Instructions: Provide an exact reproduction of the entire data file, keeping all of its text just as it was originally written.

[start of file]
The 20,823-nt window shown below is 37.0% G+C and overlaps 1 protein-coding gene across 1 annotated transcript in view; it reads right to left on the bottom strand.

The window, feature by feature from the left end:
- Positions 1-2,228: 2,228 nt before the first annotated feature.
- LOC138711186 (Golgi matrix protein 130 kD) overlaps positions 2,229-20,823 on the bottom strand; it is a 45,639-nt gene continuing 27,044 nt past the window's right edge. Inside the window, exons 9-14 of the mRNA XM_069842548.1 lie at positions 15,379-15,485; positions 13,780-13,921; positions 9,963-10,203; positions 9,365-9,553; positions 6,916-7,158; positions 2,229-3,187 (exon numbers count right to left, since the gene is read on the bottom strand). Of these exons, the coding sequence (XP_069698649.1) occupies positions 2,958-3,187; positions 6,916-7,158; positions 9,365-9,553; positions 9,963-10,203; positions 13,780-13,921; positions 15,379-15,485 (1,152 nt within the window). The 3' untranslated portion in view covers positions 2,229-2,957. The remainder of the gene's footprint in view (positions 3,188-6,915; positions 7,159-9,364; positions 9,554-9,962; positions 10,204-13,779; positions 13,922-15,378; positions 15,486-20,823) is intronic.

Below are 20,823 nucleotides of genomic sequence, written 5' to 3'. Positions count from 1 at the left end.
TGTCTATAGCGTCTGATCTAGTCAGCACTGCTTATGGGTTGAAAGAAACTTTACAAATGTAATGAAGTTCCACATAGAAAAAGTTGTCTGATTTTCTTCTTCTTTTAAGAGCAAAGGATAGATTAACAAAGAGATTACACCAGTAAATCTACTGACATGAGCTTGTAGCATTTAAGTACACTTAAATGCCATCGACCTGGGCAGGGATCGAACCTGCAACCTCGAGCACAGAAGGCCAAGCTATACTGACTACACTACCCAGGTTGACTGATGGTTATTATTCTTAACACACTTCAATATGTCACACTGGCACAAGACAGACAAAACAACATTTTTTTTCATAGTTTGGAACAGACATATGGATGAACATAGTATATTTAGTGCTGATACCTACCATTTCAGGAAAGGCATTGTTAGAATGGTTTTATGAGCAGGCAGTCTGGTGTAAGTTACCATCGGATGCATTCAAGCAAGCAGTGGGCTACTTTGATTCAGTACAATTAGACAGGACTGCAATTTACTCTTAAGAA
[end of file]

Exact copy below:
The 20,823-nt window shown below is 37.0% G+C and overlaps 1 protein-coding gene across 1 annotated transcript in view; it reads right to left on the bottom strand.

The window, feature by feature from the left end:
- Positions 1-2,228: 2,228 nt before the first annotated feature.
- LOC138711186 (Golgi matrix protein 130 kD) overlaps positions 2,229-20,823 on the bottom strand; it is a 45,639-nt gene continuing 27,044 nt past the window's right edge. Inside the window, exons 9-14 of the mRNA XM_069842548.1 lie at positions 15,379-15,485; positions 13,780-13,921; positions 9,963-10,203; positions 9,365-9,553; positions 6,916-7,158; positions 2,229-3,187 (exon numbers count right to left, since the gene is read on the bottom strand). Of these exons, the coding sequence (XP_069698649.1) occupies positions 2,958-3,187; positions 6,916-7,158; positions 9,365-9,553; positions 9,963-10,203; positions 13,780-13,921; positions 15,379-15,485 (1,152 nt within the window). The 3' untranslated portion in view covers positions 2,229-2,957. The remainder of the gene's footprint in view (positions 3,188-6,915; positions 7,159-9,364; positions 9,554-9,962; positions 10,204-13,779; positions 13,922-15,378; positions 15,486-20,823) is intronic.

Below are 20,823 nucleotides of genomic sequence, written 5' to 3'. Positions count from 1 at the left end.
TGTCTATAGCGTCTGATCTAGTCAGCACTGCTTATGGGTTGAAAGAAACTTTACAAATGTAATGAAGTTCCACATAGAAAAAGTTGTCTGATTTTCTTCTTCTTTTAAGAGCAAAGGATAGATTAACAAAGAGATTACACCAGTAAATCTACTGACATGAGCTTGTAGCATTTAAGTACACTTAAATGCCATCGACCTGGGCAGGGATCGAACCTGCAACCTCGAGCACAGAAGGCCAAGCTATACTGACTACACTACCCAGGTTGACTGATGGTTATTATTCTTAACACACTTCAATATGTCACACTGGCACAAGACAGACAAAACAACATTTTTTTTCATAGTTTGGAACAGACATATGGATGAACATAGTATATTTAGTGCTGATACCTACCATTTCAGGAAAGGCATTGTTAGAATGGTTTTATGAGCAGGCAGTCTGGTGTAAGTTACCATCGGATGCATTCAAGCAAGCAGTGGGCTACTTTGATTCAGTACAATTAGACAGGACTGCAATTTACTCTTAAGAA